SuperSon picked me up from the train station on Thursday and as we approached our street, we saw crows everywhere. There must have been at least 500 of them. It was a huge flock taking a rest before heading off to wherever this year’s roosting spot is.


The racket was incredible. Basically sunset is happy hour for crows. They all get together and play, flirt, bicker, gossip, do deals, exchange stock tips, and whatever else you do if you’re the equivalent of a 20-something corvid. When they are in social mode, there can be dozens, if not hundreds, of crows in one tree. They also tend to congregate in adjacent trees and always in some kind of crowd. They start doing this in late fall, when the juveniles strike out on their own. They continue into the spring, when the flocks break up, as the birds either return to their parent’s territory to help raise their siblings or look for territory that they can take over and start nesting themselves.

crow passing through 2

Then, at some appointed time, the entire group all go silent and fly off to some secluded spot for the night. No one knows how they decide when to shut down the bar and head out. But on Thursday,  I noticed this guy (sorry for the blurry photo): one crow, all by himself. That in itself was not so odd, but then he started calling, making a sound I’ve never heard from a crow–much more continuous and melodic than your average caw. After he started all the other birds started to take off, passing in front of him and heading for, presumably, the next rest stop. I wonder if he was the appointed master of ceremonies, tasked with keeping the rest of them on schedule to reach the roost just at dark. At any rate, within 5 minutes of his calling, the horde was gone. But maybe it’s just coincidence.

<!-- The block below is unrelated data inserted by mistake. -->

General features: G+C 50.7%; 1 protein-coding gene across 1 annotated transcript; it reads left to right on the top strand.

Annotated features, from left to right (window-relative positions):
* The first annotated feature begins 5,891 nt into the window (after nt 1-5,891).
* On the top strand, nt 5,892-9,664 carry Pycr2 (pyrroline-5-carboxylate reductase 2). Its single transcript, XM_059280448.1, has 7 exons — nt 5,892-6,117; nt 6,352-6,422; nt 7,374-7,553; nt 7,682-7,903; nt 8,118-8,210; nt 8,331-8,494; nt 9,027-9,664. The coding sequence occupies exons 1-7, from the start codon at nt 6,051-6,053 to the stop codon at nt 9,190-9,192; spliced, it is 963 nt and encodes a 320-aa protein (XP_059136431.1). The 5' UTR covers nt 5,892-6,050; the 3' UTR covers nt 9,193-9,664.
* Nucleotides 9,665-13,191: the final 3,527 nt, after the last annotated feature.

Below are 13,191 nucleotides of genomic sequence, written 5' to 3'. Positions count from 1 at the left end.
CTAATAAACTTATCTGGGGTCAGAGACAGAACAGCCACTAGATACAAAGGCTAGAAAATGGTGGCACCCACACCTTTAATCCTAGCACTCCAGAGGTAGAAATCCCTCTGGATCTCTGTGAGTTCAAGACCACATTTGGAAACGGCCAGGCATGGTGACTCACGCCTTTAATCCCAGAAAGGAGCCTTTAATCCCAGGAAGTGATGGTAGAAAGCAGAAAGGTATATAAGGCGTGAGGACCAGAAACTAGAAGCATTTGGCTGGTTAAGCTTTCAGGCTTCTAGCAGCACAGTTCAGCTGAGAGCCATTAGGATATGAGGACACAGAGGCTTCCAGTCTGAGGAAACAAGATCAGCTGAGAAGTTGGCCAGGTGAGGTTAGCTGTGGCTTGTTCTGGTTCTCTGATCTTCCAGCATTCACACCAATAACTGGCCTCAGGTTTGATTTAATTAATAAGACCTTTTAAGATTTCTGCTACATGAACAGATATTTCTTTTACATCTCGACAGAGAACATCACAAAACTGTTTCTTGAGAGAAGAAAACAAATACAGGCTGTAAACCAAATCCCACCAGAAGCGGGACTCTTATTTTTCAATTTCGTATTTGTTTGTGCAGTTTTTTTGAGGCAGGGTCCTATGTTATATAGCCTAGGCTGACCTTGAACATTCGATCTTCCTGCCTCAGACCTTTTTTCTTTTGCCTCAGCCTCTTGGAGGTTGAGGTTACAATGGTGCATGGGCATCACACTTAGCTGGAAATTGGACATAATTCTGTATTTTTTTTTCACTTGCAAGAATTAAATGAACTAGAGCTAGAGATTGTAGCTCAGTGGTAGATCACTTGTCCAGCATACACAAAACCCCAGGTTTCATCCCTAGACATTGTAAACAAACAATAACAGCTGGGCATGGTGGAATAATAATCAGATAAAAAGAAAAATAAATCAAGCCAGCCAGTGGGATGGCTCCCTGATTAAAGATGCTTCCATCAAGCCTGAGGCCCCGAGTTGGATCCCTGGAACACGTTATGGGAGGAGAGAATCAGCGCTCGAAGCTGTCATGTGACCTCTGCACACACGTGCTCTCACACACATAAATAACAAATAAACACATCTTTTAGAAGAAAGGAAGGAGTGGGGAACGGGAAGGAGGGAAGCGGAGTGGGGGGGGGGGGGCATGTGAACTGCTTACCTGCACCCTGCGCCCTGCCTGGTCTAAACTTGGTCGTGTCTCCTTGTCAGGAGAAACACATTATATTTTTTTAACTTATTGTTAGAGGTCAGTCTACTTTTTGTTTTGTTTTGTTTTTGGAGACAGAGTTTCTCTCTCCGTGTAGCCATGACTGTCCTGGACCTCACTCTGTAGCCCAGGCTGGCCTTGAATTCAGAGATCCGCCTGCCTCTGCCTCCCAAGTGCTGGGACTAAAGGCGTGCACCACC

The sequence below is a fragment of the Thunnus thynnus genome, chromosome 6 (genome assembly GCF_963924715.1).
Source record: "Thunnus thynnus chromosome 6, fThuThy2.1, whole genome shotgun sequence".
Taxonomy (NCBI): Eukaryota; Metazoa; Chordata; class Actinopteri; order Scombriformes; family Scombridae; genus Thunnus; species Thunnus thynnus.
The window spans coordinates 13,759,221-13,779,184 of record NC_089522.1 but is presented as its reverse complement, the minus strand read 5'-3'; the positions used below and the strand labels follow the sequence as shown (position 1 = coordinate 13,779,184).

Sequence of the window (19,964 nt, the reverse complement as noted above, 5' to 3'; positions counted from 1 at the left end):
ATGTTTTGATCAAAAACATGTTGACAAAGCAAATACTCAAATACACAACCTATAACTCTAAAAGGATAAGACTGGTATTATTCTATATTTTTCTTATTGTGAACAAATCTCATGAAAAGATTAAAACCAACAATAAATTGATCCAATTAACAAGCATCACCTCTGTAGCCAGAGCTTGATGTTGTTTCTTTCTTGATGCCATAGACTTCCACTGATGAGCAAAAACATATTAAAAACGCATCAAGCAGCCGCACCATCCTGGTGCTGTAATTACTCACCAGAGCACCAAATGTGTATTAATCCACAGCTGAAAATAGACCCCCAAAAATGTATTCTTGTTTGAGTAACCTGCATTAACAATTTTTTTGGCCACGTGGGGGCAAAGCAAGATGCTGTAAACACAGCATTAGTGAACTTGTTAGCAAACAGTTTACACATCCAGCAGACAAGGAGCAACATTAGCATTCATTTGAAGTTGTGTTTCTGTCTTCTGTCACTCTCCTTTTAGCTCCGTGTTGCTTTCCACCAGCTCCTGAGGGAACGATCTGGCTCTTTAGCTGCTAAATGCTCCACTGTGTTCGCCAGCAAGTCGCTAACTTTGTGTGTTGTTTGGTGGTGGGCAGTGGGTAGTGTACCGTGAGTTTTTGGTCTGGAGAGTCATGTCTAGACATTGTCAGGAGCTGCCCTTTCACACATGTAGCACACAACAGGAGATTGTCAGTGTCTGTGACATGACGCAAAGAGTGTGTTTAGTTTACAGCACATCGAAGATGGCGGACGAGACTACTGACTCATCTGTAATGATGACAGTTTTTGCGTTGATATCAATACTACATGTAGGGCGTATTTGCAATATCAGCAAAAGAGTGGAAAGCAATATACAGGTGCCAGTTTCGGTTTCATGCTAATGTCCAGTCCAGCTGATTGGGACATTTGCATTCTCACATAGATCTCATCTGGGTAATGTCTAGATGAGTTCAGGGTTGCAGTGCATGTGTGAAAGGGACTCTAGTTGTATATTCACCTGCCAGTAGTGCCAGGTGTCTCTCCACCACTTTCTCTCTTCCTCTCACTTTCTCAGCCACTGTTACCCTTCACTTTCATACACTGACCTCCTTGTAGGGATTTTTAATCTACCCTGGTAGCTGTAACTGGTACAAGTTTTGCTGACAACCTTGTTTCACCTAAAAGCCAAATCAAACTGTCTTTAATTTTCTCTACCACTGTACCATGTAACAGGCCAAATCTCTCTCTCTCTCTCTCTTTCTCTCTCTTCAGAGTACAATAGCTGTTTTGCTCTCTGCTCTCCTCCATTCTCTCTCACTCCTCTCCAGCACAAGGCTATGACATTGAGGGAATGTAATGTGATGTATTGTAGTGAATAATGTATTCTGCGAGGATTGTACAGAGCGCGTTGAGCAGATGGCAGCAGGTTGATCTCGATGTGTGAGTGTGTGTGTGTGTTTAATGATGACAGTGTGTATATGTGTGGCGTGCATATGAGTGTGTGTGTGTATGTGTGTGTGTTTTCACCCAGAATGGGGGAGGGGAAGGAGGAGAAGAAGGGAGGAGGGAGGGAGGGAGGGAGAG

Which brings me to Lancaster Pennsylvania, one of the most enlightened places in the country, as least in terms of corvid awareness. According to an article on the Audubon website, How to Stop a Murder of Crows (Hint: Throw Them a Giant Party, Lancaster is a lay-over point for crow migration and for a while they engaged in the stupid, and ultimately futile, use of poison to try to get rid of them. Then a group of corvid lovers, the Lancaster Crow Coalition, decided to work with the birds to get them to roost in a more secluded space on the edge of town. Lancaster then embraced the crows and now celebrate the seasonal presence of the crows with a months-long festival. Cawsome!